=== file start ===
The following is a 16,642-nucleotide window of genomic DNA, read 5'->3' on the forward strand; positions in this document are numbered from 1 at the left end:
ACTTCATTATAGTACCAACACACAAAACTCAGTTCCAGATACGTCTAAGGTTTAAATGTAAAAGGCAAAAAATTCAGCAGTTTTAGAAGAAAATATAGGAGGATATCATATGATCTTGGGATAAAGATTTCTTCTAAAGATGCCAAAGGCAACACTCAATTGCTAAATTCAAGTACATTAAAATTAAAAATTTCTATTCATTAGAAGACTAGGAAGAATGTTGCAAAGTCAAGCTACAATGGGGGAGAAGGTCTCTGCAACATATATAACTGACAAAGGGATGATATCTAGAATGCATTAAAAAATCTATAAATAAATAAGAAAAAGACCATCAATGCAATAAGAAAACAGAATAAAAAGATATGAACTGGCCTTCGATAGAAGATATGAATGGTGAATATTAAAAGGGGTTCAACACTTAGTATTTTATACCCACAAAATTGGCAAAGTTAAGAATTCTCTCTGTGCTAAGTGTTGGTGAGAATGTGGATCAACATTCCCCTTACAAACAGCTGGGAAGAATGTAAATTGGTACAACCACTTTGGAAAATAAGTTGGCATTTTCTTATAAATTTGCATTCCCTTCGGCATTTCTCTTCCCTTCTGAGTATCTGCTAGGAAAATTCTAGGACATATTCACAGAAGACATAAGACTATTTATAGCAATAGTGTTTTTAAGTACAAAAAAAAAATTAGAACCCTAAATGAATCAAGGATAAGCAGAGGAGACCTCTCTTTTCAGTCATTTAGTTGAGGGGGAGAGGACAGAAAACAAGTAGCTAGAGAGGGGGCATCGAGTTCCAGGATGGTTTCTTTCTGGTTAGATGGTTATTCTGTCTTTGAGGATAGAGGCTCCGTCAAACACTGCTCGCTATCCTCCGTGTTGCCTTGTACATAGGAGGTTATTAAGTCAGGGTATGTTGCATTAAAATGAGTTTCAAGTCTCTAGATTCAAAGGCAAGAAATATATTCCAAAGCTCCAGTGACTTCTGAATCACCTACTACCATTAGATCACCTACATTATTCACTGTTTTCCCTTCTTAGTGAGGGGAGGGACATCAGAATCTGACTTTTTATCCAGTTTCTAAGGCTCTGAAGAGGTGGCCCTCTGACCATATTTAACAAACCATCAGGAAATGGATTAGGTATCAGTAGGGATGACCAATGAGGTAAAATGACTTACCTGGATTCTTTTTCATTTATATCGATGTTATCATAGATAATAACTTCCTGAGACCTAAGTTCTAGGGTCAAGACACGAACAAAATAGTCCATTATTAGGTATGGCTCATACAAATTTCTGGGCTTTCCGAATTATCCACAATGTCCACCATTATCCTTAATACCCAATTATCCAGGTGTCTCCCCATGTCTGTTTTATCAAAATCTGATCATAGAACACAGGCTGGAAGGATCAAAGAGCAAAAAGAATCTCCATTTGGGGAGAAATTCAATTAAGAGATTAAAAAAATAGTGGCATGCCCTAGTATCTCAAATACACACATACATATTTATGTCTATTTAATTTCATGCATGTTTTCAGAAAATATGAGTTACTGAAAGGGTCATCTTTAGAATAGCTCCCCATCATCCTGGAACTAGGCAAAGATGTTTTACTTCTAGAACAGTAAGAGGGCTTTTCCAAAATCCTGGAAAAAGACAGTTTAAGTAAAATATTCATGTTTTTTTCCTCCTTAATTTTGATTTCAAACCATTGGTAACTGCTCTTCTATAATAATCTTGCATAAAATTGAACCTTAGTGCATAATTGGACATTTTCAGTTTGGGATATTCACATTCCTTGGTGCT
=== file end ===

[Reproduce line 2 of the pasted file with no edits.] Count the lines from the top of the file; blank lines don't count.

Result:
ACTTCATTATAGTACCAACACACAAAACTCAGTTCCAGATACGTCTAAGGTTTAAATGTAAAAGGCAAAAAATTCAGCAGTTTTAGAAGAAAATATAGGAGGATATCATATGATCTTGGGATAAAGATTTCTTCTAAAGATGCCAAAGGCAACACTCAATTGCTAAATTCAAGTACATTAAAATTAAAAATTTCTATTCATTAGAAGACTAGGAAGAATGTTGCAAAGTCAAGCTACAATGGGGGAGAAGGTCTCTGCAACATATATAACTGACAAAGGGATGATATCTAGAATGCATTAAAAAATCTATAAATAAATAAGAAAAAGACCATCAATGCAATAAGAAAACAGAATAAAAAGATATGAACTGGCCTTCGATAGAAGATATGAATGGTGAATATTAAAAGGGGTTCAACACTTAGTATTTTATACCCACAAAATTGGCAAAGTTAAGAATTCTCTCTGTGCTAAGTGTTGGTGAGAATGTGGATCAACATTCCCCTTACAAACAGCTGGGAAGAATGTAAATTGGTACAACCACTTTGGAAAATAAGTTGGCATTTTCTTATAAATTTGCATTCCCTTCGGCATTTCTCTTCCCTTCTGAGTATCTGCTAGGAAAATTCTAGGACATATTCACAGAAGACATAAGACTATTTATAGCAATAGTGTTTTTAAGTACAAAAAAAAAATTAGAACCCTAAATGAATCAAGGATAAGCAGAGGAGACCTCTCTTTTCAGTCATTTAGTTGAGGGGGAGAGGACAGAAAACAAGTAGCTAGAGAGGGGGCATCGAGTTCCAGGATGGTTTCTTTCTGGTTAGATGGTTATTCTGTCTTTGAGGATAGAGGCTCCGTCAAACACTGCTCGCTATCCTCCGTGTTGCCTTGTACATAGGAGGTTATTAAGTCAGGGTATGTTGCATTAAAATGAGTTTCAAGTCTCTAGATTCAAAGGCAAGAAATATATTCCAAAGCTCCAGTGACTTCTGAATCACCTACTACCATTAGATCACCTACATTATTCACTGTTTTCCCTTCTTAGTGAGGGGAGGGACATCAGAATCTGACTTTTTATCCAGTTTCTAAGGCTCTGAAGAGGTGGCCCTCTGACCATATTTAACAAACCATCAGGAAATGGATTAGGTATCAGTAGGGATGACCAATGAGGTAAAATGACTTACCTGGATTCTTTTTCATTTATATCGATGTTATCATAGATAATAACTTCCTGAGACCTAAGTTCTAGGGTCAAGACACGAACAAAATAGTCCATTATTAGGTATGGCTCATACAAATTTCTGGGCTTTCCGAATTATCCACAATGTCCACCATTATCCTTAATACCCAATTATCCAGGTGTCTCCCCATGTCTGTTTTATCAAAATCTGATCATAGAACACAGGCTGGAAGGATCAAAGAGCAAAAAGAATCTCCATTTGGGGAGAAATTCAATTAAGAGATTAAAAAAATAGTGGCATGCCCTAGTATCTCAAATACACACATACATATTTATGTCTATTTAATTTCATGCATGTTTTCAGAAAATATGAGTTACTGAAAGGGTCATCTTTAGAATAGCTCCCCATCATCCTGGAACTAGGCAAAGATGTTTTACTTCTAGAACAGTAAGAGGGCTTTTCCAAAATCCTGGAAAAAGACAGTTTAAGTAAAATATTCATGTTTTTTTCCTCCTTAATTTTGATTTCAAACCATTGGTAACTGCTCTTCTATAATAATCTTGCATAAAATTGAACCTTAGTGCATAATTGGACATTTTCAGTTTGGGATATTCACATTCCTTGGTGCT